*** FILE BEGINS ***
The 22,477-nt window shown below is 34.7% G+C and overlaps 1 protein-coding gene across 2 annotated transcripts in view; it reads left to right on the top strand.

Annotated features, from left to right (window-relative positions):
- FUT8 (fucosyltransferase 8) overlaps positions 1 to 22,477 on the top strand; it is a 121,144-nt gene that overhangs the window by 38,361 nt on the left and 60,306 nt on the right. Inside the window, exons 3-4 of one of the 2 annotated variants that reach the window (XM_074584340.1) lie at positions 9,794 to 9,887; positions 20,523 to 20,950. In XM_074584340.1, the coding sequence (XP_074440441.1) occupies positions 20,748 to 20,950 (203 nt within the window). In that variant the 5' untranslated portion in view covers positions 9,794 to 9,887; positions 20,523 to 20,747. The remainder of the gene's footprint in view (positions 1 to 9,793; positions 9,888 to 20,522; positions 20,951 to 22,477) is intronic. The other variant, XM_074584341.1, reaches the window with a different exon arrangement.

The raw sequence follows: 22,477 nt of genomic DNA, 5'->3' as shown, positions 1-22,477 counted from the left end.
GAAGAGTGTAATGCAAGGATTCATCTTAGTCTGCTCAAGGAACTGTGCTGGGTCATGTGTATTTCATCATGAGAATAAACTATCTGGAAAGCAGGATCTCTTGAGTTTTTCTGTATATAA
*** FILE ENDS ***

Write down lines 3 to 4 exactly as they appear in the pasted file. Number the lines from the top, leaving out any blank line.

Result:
- FUT8 (fucosyltransferase 8) overlaps positions 1 to 22,477 on the top strand; it is a 121,144-nt gene that overhangs the window by 38,361 nt on the left and 60,306 nt on the right. Inside the window, exons 3-4 of one of the 2 annotated variants that reach the window (XM_074584340.1) lie at positions 9,794 to 9,887; positions 20,523 to 20,950. In XM_074584340.1, the coding sequence (XP_074440441.1) occupies positions 20,748 to 20,950 (203 nt within the window). In that variant the 5' untranslated portion in view covers positions 9,794 to 9,887; positions 20,523 to 20,747. The remainder of the gene's footprint in view (positions 1 to 9,793; positions 9,888 to 20,522; positions 20,951 to 22,477) is intronic. The other variant, XM_074584341.1, reaches the window with a different exon arrangement.

The raw sequence follows: 22,477 nt of genomic DNA, 5'->3' as shown, positions 1-22,477 counted from the left end.